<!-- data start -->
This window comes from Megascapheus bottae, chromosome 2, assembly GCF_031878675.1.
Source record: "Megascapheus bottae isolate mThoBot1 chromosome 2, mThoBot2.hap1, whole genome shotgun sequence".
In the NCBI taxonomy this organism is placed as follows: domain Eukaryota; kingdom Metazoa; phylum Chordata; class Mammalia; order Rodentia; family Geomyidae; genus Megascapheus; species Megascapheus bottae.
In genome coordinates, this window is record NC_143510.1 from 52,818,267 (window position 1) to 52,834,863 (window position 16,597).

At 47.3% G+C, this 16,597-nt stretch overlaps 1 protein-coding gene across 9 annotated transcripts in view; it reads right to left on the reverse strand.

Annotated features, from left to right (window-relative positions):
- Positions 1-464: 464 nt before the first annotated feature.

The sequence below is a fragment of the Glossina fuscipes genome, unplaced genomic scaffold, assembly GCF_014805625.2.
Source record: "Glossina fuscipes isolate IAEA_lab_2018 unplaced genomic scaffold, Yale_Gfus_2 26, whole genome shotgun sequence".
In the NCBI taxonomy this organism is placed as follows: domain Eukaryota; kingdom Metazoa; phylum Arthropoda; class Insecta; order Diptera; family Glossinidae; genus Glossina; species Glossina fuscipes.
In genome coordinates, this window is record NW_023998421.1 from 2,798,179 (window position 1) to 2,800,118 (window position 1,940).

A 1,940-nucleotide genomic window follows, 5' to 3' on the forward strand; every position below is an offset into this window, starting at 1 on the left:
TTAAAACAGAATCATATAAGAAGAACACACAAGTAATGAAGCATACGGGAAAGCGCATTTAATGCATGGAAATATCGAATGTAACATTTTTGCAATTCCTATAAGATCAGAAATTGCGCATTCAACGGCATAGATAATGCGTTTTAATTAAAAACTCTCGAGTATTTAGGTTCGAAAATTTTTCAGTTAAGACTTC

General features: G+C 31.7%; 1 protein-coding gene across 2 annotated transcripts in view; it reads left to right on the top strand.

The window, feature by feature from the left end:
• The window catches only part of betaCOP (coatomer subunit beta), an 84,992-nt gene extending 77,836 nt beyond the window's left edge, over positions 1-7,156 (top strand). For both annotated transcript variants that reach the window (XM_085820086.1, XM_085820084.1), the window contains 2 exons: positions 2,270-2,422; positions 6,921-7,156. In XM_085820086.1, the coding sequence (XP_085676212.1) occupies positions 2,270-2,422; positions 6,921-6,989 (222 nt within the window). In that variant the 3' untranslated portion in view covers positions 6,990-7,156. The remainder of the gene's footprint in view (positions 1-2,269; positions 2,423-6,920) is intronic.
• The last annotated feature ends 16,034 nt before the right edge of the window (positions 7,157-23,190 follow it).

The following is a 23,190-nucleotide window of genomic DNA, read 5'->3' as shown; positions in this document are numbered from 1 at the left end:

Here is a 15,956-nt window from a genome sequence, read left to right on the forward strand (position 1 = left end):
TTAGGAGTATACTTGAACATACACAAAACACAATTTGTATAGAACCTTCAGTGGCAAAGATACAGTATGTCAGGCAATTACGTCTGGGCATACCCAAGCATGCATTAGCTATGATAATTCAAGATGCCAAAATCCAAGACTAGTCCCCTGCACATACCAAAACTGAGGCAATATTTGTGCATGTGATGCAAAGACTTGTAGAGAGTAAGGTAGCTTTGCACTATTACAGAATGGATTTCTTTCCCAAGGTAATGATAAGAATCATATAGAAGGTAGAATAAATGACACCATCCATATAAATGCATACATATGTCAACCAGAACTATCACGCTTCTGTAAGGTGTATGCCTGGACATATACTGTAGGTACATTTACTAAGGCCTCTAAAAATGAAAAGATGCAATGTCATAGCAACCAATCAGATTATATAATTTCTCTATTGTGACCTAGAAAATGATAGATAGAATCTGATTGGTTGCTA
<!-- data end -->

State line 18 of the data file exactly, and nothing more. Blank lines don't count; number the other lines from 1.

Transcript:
The following is a 23,190-nucleotide window of genomic DNA, read 5'->3' as shown; positions in this document are numbered from 1 at the left end: